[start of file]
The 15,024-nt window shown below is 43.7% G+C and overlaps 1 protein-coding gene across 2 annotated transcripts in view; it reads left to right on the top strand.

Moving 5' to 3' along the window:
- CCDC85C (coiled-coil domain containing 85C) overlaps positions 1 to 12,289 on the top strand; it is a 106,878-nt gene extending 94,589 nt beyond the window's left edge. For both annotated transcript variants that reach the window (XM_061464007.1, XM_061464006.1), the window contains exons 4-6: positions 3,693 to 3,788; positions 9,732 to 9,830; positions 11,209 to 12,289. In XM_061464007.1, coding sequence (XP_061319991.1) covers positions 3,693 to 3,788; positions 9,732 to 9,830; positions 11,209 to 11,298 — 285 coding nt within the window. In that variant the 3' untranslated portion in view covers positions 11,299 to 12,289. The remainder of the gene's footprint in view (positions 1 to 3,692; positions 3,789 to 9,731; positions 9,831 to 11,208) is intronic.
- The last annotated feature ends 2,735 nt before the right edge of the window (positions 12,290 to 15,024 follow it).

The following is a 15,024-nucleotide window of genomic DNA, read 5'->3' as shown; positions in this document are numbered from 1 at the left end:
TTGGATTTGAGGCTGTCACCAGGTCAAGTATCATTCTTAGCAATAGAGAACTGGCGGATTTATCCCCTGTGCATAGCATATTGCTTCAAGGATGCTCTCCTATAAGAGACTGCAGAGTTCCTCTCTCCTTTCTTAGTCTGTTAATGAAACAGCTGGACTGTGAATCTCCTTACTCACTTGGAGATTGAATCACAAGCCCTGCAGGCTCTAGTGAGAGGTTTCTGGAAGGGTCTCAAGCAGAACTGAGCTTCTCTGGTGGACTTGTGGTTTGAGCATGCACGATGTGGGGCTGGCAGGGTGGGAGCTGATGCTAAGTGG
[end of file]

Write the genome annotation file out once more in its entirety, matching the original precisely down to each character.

The 15,024-nt window shown below is 43.7% G+C and overlaps 1 protein-coding gene across 2 annotated transcripts in view; it reads left to right on the top strand.

Moving 5' to 3' along the window:
- CCDC85C (coiled-coil domain containing 85C) overlaps positions 1 to 12,289 on the top strand; it is a 106,878-nt gene extending 94,589 nt beyond the window's left edge. For both annotated transcript variants that reach the window (XM_061464007.1, XM_061464006.1), the window contains exons 4-6: positions 3,693 to 3,788; positions 9,732 to 9,830; positions 11,209 to 12,289. In XM_061464007.1, coding sequence (XP_061319991.1) covers positions 3,693 to 3,788; positions 9,732 to 9,830; positions 11,209 to 11,298 — 285 coding nt within the window. In that variant the 3' untranslated portion in view covers positions 11,299 to 12,289. The remainder of the gene's footprint in view (positions 1 to 3,692; positions 3,789 to 9,731; positions 9,831 to 11,208) is intronic.
- The last annotated feature ends 2,735 nt before the right edge of the window (positions 12,290 to 15,024 follow it).

The following is a 15,024-nucleotide window of genomic DNA, read 5'->3' as shown; positions in this document are numbered from 1 at the left end:
TTGGATTTGAGGCTGTCACCAGGTCAAGTATCATTCTTAGCAATAGAGAACTGGCGGATTTATCCCCTGTGCATAGCATATTGCTTCAAGGATGCTCTCCTATAAGAGACTGCAGAGTTCCTCTCTCCTTTCTTAGTCTGTTAATGAAACAGCTGGACTGTGAATCTCCTTACTCACTTGGAGATTGAATCACAAGCCCTGCAGGCTCTAGTGAGAGGTTTCTGGAAGGGTCTCAAGCAGAACTGAGCTTCTCTGGTGGACTTGTGGTTTGAGCATGCACGATGTGGGGCTGGCAGGGTGGGAGCTGATGCTAAGTGG